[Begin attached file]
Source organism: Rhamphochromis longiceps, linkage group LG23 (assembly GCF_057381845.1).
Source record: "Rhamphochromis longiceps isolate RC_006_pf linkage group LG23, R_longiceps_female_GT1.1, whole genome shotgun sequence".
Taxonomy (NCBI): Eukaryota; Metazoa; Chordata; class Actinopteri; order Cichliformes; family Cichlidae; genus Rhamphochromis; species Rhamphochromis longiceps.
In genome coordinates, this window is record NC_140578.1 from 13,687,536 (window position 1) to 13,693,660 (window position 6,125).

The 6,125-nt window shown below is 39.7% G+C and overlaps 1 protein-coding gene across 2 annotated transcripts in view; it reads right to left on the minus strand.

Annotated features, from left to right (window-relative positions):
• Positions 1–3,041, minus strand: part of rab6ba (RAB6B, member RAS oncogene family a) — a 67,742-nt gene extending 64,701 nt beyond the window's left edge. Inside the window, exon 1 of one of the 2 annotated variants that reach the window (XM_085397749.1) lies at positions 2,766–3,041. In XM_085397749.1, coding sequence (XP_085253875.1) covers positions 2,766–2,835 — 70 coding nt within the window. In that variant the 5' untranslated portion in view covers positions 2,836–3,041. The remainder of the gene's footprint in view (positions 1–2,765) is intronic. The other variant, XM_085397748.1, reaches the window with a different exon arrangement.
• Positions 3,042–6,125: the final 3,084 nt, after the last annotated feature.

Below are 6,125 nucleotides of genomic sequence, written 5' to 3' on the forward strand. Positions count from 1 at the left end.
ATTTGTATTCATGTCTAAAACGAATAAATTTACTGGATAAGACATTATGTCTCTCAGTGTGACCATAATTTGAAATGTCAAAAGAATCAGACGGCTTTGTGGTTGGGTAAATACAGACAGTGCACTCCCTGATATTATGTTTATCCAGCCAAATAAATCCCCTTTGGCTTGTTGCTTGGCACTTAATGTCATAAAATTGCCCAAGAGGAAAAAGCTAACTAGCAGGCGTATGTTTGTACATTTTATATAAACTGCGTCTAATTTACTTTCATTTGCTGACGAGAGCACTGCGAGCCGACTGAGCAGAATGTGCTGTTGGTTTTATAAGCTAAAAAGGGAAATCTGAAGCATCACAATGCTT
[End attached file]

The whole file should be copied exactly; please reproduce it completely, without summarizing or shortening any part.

Source organism: Rhamphochromis longiceps, linkage group LG23 (assembly GCF_057381845.1).
Source record: "Rhamphochromis longiceps isolate RC_006_pf linkage group LG23, R_longiceps_female_GT1.1, whole genome shotgun sequence".
Taxonomy (NCBI): Eukaryota; Metazoa; Chordata; class Actinopteri; order Cichliformes; family Cichlidae; genus Rhamphochromis; species Rhamphochromis longiceps.
In genome coordinates, this window is record NC_140578.1 from 13,687,536 (window position 1) to 13,693,660 (window position 6,125).

The 6,125-nt window shown below is 39.7% G+C and overlaps 1 protein-coding gene across 2 annotated transcripts in view; it reads right to left on the minus strand.

Annotated features, from left to right (window-relative positions):
• Positions 1–3,041, minus strand: part of rab6ba (RAB6B, member RAS oncogene family a) — a 67,742-nt gene extending 64,701 nt beyond the window's left edge. Inside the window, exon 1 of one of the 2 annotated variants that reach the window (XM_085397749.1) lies at positions 2,766–3,041. In XM_085397749.1, coding sequence (XP_085253875.1) covers positions 2,766–2,835 — 70 coding nt within the window. In that variant the 5' untranslated portion in view covers positions 2,836–3,041. The remainder of the gene's footprint in view (positions 1–2,765) is intronic. The other variant, XM_085397748.1, reaches the window with a different exon arrangement.
• Positions 3,042–6,125: the final 3,084 nt, after the last annotated feature.

Below are 6,125 nucleotides of genomic sequence, written 5' to 3' on the forward strand. Positions count from 1 at the left end.
ATTTGTATTCATGTCTAAAACGAATAAATTTACTGGATAAGACATTATGTCTCTCAGTGTGACCATAATTTGAAATGTCAAAAGAATCAGACGGCTTTGTGGTTGGGTAAATACAGACAGTGCACTCCCTGATATTATGTTTATCCAGCCAAATAAATCCCCTTTGGCTTGTTGCTTGGCACTTAATGTCATAAAATTGCCCAAGAGGAAAAAGCTAACTAGCAGGCGTATGTTTGTACATTTTATATAAACTGCGTCTAATTTACTTTCATTTGCTGACGAGAGCACTGCGAGCCGACTGAGCAGAATGTGCTGTTGGTTTTATAAGCTAAAAAGGGAAATCTGAAGCATCACAATGCTT